The first ever US publication of Gina Apostol's Philippine National Book Award–winning novel.
Raymundo Mata is a visually impaired member of an anti-Spanish Philippine revolutionary society. Told in the form of a memoir, the novel traces Mata's childhood, his education in Manila, his love affairs, and his discovery o...
The first ever US publication of Gina Apostol’s Philippine National Book Award–winning novel.
Raymundo Mata is a visually impaired member of an anti-Spanish Philippine revolutionary society. Told in the form of a memoir, the novel traces Mata’s childhood, his education in Manila, his love affairs, and his discovery of José Rizal and his books (Rizal is a real historical figure: an ophthalmologist by profession, he became a novelist and polemicist, and is considered the revolutionary father of Philippine independence and the nation’s great writer; he was executed by the Spanish for his revolutionary activities) which in turn involves him with the Philippine Revolution and, ultimately, Makamisa, Rizal’s third and unfinished novel.
Raymundo Mata’s autobiography, however, is de-centered by another story: that of the development of the book. In the foreword(s), afterword(s), and footnotes, we see the translator Mimi C. Magsalin (a pseudonym), the rabid nationalist editor Estrella Espejo, and the neo-Freudian psychoanalyst critic Dr. Diwata Drake make multiple readings of the Mata manuscript. Inevitably, clashes between these readings occur throughout the novel, and in the end no singular and comprehensive interpretation arises: depending on which interpretation the reader follows, one may either conclude that the manuscript contains and/or is Makamisa, or that it is an elaborate hoax perpetuated by the translator.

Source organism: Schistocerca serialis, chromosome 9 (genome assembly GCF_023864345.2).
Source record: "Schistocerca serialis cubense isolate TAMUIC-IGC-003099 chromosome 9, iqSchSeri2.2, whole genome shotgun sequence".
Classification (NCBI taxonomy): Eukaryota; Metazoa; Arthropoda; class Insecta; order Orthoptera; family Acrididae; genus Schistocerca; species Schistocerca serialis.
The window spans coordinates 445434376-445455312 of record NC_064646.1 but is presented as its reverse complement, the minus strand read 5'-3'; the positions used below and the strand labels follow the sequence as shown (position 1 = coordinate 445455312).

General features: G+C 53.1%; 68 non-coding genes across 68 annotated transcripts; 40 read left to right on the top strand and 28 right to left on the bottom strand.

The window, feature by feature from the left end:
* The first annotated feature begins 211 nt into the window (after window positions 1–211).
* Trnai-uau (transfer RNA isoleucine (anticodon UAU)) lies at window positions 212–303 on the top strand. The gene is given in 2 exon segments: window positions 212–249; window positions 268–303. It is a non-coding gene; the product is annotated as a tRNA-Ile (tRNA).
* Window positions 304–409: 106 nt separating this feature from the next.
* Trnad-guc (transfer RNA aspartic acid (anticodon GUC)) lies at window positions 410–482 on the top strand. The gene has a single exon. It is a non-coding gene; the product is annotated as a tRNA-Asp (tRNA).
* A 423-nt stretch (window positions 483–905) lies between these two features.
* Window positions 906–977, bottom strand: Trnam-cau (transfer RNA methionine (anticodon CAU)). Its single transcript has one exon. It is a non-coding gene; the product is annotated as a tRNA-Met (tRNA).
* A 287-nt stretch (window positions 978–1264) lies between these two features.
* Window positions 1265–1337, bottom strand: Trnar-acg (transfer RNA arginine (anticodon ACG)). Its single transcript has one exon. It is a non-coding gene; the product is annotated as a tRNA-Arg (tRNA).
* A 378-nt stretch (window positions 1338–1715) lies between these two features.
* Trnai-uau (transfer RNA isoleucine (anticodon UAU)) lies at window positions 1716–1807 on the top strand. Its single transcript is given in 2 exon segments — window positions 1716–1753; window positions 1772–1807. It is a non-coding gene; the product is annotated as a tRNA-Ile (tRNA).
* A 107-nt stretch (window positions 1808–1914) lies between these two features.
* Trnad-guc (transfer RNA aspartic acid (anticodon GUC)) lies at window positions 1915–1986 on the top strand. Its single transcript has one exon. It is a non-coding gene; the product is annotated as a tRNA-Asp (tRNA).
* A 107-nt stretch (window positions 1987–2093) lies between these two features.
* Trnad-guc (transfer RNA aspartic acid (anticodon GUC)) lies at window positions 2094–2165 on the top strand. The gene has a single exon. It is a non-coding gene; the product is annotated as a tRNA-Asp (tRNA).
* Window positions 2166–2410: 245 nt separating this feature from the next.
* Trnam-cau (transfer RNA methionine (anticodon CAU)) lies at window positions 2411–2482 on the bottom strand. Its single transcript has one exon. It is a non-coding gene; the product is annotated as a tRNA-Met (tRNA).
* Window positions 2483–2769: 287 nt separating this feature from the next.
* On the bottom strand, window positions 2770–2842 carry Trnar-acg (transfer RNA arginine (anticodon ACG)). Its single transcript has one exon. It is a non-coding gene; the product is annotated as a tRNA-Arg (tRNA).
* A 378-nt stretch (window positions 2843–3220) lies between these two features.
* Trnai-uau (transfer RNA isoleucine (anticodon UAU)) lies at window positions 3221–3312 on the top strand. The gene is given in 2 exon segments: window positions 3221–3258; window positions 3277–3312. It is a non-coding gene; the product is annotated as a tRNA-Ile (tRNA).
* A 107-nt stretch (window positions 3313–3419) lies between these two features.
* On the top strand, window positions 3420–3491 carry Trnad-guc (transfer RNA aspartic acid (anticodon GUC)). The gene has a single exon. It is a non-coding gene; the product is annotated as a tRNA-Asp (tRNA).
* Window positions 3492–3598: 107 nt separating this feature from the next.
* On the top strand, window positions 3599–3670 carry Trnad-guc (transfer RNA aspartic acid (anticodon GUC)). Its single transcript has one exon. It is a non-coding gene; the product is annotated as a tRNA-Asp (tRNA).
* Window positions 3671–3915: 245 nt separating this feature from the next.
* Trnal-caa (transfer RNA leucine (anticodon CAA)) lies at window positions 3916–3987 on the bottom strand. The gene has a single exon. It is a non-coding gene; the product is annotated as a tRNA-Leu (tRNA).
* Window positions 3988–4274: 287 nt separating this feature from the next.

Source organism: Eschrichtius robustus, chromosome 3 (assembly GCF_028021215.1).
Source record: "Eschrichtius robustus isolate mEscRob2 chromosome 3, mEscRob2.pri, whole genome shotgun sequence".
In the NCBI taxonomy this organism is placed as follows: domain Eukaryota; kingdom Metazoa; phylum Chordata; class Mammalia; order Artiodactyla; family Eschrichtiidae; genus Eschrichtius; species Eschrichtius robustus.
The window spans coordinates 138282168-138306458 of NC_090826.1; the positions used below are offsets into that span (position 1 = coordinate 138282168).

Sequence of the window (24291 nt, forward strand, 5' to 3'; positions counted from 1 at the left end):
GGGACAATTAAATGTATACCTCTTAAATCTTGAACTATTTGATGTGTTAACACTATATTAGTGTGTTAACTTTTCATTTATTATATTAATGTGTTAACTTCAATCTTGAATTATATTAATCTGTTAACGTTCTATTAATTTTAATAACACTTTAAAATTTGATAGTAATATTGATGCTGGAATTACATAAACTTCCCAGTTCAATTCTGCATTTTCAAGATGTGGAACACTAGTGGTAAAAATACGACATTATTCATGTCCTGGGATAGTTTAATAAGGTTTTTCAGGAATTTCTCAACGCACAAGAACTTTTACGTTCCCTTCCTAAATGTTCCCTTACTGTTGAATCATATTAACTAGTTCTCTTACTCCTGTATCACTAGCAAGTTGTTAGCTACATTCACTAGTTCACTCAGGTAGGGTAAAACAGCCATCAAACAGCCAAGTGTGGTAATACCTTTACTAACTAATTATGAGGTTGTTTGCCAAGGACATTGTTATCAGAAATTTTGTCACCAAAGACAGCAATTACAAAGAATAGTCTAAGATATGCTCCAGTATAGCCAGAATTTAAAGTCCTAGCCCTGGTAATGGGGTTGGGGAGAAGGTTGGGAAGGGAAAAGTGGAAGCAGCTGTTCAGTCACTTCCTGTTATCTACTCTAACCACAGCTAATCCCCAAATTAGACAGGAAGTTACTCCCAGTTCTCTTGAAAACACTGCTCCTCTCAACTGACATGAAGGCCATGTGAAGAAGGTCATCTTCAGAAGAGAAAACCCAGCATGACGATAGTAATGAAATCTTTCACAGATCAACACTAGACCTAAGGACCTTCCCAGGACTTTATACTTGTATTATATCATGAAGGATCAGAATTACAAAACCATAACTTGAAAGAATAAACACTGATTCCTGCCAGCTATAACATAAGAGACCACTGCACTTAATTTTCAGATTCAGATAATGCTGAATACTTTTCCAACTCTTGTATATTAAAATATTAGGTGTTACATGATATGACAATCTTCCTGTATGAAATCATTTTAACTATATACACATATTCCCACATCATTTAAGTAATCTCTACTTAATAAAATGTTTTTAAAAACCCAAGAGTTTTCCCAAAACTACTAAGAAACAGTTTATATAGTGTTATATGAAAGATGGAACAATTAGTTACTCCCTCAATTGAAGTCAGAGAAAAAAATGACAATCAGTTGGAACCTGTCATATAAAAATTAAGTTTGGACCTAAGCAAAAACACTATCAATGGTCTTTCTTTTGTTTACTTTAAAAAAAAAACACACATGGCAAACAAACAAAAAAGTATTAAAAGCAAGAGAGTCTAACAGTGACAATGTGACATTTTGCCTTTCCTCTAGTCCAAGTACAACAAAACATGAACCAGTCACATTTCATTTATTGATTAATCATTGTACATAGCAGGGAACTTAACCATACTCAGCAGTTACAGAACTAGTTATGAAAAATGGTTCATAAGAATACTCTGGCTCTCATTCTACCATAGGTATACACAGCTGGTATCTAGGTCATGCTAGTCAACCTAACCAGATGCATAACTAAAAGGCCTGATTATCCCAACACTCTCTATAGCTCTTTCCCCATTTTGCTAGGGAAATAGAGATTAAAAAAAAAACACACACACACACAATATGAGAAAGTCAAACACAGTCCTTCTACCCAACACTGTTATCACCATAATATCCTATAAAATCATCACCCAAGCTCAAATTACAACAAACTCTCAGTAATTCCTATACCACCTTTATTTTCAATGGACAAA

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“Gina Apostol’s The Revolution According to Raymundo Mata weaves the complex tangle of Philippine history, literature, and languages (along with contemporary academic scholarship) into a brilliant tour de force of a novel. Brava!”
“Gina Apostol tells our revolutionary history—or fragments of our history—using a pastiche of writing from the academe, a diary, stories within stories, jokes, puns, allusions, a virtual firecracker of words. Her novel is fearlessly intellectual, anchored firmly on the theories of Jacques Lacan. But it is also funny and witty as it picks—lice, nits, and all—on the hoaxes in our history. It affirms, if it still needs to be affirmed, the power of fiction to shape and reshape the gaps in the narratives of our history as a nation. The main character here is History, and its protagonist, Imagination. For this audacious sword-play of a novel, the National Book Award is given to Gina Apostol’s The Revolution According to Raymundo Mata.”
—Judges' Citation, Philippine National Book Award
“Edward Said wrote that the role of the intellectual is to present alternative narratives on history than those provided by the ‘combatants’ who claim entitlement to official memory and national identity—who propagate ‘heroic anthems sung in order to sweep all before them.’ In this fearlessly intellectual novel, Gina Apostol takes on the keepers of official memory and creates a new, atonal anthem that defies single ownership and, in fact, can only be performed by the many—by multiple voices in multiple readings. We may never look at ourselves and our history the same way again. ”